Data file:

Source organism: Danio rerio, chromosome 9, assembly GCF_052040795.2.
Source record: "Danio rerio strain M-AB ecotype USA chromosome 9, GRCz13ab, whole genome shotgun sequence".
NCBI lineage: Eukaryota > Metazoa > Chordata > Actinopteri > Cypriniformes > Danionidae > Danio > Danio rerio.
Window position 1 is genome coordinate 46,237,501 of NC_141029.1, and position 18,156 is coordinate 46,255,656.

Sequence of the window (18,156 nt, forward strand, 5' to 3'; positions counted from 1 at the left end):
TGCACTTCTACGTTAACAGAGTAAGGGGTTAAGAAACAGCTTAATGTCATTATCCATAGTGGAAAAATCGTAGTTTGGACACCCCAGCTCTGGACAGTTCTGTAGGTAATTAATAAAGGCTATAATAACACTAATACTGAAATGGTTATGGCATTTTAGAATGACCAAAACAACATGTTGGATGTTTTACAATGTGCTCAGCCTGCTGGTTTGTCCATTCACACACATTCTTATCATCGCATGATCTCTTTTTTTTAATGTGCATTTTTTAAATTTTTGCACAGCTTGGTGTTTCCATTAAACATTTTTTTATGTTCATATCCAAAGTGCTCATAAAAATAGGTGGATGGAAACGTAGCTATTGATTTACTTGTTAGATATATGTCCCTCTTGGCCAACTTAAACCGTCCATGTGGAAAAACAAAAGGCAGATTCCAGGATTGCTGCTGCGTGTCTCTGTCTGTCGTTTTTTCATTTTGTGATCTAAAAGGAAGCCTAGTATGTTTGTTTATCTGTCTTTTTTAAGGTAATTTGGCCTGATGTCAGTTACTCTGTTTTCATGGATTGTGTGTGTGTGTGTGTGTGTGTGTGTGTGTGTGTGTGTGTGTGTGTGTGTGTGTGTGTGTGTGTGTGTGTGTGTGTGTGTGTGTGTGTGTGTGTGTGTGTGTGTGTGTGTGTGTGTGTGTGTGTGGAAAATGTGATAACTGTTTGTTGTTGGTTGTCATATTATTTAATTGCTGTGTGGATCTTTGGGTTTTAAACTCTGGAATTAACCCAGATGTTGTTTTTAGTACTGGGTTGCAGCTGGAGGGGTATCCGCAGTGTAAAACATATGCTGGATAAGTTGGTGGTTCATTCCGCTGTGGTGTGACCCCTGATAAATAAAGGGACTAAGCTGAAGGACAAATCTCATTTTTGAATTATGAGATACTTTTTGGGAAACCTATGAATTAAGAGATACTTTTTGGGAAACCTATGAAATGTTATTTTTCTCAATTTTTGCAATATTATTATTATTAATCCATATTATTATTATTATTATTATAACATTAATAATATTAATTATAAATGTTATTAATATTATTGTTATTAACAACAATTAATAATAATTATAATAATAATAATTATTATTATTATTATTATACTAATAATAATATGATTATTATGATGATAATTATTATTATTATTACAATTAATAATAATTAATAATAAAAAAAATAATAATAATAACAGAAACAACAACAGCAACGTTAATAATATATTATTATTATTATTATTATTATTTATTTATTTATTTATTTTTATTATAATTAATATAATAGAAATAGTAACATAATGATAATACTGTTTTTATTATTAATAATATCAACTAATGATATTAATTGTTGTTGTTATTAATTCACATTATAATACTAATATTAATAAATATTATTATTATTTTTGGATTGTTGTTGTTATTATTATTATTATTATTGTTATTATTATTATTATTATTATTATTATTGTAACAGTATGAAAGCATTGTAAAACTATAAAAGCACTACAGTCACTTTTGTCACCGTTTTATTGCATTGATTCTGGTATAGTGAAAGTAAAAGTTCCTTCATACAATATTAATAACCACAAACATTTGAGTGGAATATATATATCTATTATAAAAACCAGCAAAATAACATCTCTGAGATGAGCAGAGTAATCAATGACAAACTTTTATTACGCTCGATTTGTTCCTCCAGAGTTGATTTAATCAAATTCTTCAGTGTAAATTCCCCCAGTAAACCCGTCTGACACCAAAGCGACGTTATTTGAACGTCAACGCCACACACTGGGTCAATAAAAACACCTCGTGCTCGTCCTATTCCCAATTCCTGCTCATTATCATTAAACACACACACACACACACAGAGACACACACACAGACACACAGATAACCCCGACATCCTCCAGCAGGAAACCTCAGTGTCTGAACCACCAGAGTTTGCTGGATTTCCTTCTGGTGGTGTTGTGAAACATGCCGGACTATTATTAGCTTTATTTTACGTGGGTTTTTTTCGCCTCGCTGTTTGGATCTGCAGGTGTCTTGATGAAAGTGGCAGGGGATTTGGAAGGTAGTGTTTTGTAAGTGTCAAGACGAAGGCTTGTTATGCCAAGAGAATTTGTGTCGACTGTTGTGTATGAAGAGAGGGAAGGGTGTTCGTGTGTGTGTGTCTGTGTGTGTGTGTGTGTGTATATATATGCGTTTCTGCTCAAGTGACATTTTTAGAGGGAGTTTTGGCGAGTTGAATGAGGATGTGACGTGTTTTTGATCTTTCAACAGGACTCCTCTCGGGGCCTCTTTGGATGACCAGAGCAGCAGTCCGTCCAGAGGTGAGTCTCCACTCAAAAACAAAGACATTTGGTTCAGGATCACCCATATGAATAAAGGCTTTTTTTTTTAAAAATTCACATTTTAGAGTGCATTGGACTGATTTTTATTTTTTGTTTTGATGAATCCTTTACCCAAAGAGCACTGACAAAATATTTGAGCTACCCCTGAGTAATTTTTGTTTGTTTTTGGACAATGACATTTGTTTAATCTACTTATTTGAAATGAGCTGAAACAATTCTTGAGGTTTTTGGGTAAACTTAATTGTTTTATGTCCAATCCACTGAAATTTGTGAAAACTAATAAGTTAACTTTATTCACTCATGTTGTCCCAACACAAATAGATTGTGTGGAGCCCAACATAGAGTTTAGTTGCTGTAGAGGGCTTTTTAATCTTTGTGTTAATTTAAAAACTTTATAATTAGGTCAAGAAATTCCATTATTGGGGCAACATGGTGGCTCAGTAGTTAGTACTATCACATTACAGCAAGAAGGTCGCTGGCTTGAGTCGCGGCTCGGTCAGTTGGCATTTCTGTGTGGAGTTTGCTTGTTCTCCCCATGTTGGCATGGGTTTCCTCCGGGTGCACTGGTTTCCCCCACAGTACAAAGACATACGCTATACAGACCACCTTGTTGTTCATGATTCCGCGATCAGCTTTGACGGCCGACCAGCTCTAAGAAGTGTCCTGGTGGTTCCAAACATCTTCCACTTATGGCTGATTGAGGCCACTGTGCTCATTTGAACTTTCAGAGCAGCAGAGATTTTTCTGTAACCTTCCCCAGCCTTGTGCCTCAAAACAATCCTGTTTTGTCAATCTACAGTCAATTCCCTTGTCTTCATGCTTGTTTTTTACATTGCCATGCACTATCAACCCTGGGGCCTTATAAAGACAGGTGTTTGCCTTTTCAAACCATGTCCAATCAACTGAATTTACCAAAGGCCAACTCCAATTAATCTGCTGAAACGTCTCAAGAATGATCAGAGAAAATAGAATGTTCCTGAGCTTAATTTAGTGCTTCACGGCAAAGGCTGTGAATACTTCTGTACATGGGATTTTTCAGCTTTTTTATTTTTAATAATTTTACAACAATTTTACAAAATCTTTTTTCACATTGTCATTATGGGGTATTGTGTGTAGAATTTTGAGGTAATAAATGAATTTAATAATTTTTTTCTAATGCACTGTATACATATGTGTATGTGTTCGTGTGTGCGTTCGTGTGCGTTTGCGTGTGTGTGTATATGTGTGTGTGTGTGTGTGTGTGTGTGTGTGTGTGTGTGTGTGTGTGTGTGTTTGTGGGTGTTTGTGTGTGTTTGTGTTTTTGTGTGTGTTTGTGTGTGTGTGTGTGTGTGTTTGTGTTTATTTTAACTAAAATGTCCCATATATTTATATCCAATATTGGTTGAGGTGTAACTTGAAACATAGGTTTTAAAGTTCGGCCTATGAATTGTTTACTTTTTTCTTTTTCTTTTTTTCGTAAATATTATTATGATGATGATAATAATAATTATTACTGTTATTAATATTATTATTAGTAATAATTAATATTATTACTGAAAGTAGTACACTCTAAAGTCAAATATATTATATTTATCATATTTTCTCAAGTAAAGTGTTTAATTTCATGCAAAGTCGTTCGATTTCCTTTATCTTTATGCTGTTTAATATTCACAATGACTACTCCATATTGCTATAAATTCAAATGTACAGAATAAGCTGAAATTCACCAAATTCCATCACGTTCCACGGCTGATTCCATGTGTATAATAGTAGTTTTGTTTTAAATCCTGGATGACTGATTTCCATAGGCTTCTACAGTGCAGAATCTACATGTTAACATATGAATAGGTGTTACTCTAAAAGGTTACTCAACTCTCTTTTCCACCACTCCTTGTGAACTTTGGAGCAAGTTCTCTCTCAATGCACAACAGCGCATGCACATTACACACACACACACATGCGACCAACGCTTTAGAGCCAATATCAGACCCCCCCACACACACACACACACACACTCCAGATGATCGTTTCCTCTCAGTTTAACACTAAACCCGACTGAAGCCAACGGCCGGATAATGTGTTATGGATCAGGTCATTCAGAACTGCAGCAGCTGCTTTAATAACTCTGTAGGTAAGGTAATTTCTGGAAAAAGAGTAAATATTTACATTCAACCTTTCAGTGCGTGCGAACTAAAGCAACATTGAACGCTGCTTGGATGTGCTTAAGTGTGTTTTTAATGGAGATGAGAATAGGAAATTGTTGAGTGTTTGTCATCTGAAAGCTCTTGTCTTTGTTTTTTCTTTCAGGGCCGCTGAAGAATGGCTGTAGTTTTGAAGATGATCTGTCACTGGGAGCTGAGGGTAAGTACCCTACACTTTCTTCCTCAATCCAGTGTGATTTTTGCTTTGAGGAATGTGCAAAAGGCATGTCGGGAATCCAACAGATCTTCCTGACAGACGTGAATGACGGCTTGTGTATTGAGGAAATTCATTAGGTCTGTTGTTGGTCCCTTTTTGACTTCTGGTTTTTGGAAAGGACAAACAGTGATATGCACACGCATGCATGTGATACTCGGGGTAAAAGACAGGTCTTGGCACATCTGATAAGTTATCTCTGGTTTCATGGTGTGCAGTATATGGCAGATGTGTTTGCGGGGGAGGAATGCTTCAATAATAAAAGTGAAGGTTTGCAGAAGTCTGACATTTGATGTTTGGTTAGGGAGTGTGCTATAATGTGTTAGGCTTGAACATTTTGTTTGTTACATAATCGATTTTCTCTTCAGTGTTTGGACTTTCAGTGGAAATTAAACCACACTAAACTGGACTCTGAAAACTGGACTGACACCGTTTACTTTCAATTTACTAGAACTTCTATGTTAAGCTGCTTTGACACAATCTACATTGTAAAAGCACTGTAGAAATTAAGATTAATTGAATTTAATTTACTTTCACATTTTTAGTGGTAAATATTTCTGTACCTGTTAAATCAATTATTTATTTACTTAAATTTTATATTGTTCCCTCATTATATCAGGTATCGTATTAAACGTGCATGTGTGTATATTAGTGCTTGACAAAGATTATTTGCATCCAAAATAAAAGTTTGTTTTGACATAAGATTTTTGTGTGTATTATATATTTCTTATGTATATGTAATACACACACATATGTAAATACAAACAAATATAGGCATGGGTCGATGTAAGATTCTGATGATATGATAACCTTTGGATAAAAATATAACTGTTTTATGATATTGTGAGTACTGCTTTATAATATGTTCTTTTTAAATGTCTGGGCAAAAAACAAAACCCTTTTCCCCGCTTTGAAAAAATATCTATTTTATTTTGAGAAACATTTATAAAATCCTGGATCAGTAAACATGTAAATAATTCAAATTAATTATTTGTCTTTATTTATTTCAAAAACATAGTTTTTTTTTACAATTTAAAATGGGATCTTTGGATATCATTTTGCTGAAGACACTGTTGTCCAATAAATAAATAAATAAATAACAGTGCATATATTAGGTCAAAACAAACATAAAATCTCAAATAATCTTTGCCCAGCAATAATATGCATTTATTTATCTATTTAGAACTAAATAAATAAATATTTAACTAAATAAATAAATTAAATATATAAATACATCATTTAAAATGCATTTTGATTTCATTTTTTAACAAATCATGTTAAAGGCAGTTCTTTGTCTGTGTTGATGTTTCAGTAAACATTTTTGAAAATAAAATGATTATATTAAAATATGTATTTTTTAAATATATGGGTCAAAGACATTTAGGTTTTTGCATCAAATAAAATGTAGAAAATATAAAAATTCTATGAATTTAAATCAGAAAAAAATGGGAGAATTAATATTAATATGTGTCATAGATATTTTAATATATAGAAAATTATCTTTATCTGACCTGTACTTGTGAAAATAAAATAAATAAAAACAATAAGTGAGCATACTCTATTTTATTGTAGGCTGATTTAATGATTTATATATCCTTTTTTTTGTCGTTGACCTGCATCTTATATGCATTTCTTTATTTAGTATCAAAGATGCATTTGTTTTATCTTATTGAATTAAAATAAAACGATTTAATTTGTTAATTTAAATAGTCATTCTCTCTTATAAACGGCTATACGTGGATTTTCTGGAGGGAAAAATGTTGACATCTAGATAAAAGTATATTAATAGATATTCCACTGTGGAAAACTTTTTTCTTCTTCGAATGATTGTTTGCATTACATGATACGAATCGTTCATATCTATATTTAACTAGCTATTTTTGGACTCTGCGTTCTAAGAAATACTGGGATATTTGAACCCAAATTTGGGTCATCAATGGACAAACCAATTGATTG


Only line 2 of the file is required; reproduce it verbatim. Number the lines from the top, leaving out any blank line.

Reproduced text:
Source record: "Danio rerio strain M-AB ecotype USA chromosome 9, GRCz13ab, whole genome shotgun sequence".